Georgetown is still expanding today. It serves as the Town of Halton Hills’ focal point.


    Georgetown is a thriving town today. At the confluence of Mill and Main Streets is the city’s lovely, historic downtown.

    From this centre, suburban housing complexes spread outward. Along Highway 7, there is a ton of commercial real estate available.

    The surrounding landscape is incredibly beautiful, and there are lots of natural areas and conservation initiatives. The locals have fantastic options for outdoor recreation and relaxation thanks to these natural areas.

    The community has plenty of space for families to live and develop in quiet subdivisions, nevertheless.

    Georgetown is populated by more than 42,000 people. Georgetown is home to people from all over the world.

    The wealth available to Georgetown inhabitants is extremely lavish. With just a short drive or train journey into the Greater Toronto Area, they may simultaneously take in the splendour of the Niagara escarpment and the serene ambience of a tiny town.

    Real Estate in Georgetown

    In Georgetown, single-detached houses are by far the most prevalent kind of housing. Nonetheless, the community also has duplexes, row homes, and semi-detached homes.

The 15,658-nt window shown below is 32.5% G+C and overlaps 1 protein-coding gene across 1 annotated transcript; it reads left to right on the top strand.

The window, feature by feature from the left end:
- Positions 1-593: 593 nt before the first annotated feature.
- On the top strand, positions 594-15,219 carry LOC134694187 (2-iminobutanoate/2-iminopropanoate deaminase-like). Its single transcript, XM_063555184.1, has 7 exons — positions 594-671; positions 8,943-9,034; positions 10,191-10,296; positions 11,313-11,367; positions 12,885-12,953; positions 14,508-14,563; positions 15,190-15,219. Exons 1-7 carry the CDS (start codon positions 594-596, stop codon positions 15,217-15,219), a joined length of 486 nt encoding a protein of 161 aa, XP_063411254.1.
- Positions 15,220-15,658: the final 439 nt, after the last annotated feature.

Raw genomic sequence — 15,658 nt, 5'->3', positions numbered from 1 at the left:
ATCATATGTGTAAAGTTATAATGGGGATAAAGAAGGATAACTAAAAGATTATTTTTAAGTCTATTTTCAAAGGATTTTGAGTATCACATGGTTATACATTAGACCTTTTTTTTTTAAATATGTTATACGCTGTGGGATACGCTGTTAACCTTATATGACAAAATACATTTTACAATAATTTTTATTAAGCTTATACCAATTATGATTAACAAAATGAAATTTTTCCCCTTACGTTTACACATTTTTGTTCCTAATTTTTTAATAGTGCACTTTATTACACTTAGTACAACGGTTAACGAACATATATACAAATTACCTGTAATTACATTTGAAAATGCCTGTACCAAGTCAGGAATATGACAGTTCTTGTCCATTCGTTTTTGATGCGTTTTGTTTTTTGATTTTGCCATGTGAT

The majority of the homes are spacious and have three bedrooms or more.

    Georgetown real estate is ideal for families due to two considerations. The first is that suburban neighbourhoods are generally calm. The second is how big and private the houses are.

    Please contact us if you’d like more details on Georgetown real estate. We have a lot of experience buying and selling homes in the Greater Toronto Area.


    Our qualified representatives will make sure you get the offer you want. In Georgetown, there are numerous retail opportunities to choose from.

    The best regional stores, businesses, and dining establishments may be found in Georgetown’s historic downtown. There is something for everyone in the heart of Georgetown, which is centred on the intersection of Main Street and Guelph Street (Highway 7).

    Big-box stores, outdoor shopping areas, and indoor shopping complexes may all be found in Georgetown.

    Georgetown Marketplace is the neighborhood’s major shopping centre. Both local businesses and numerous name-brand stores are housed in this indoor shopping mall.

    Along the Highway 7 corridor, there are a lot of large box stores and strip malls to be found. In this region, outdoor shopping centres like the Knolcrest Centre house a significant portion of the town’s retail options.

    The Toronto Premium Outlets shopping complex is one of Halton Hill’s shopping treasures. It is located south of Georgetown, close to Highway 401, at the junction of Trafalgar Road and Steeles Avenue. In this retail centre, consumers can find name-brand products at discount costs.


    There are numerous recreational opportunities available to Georgetown locals both in the city and in the surrounding countryside.

    For the benefit of its citizens, the municipality maintains a variety of amenities and open spaces.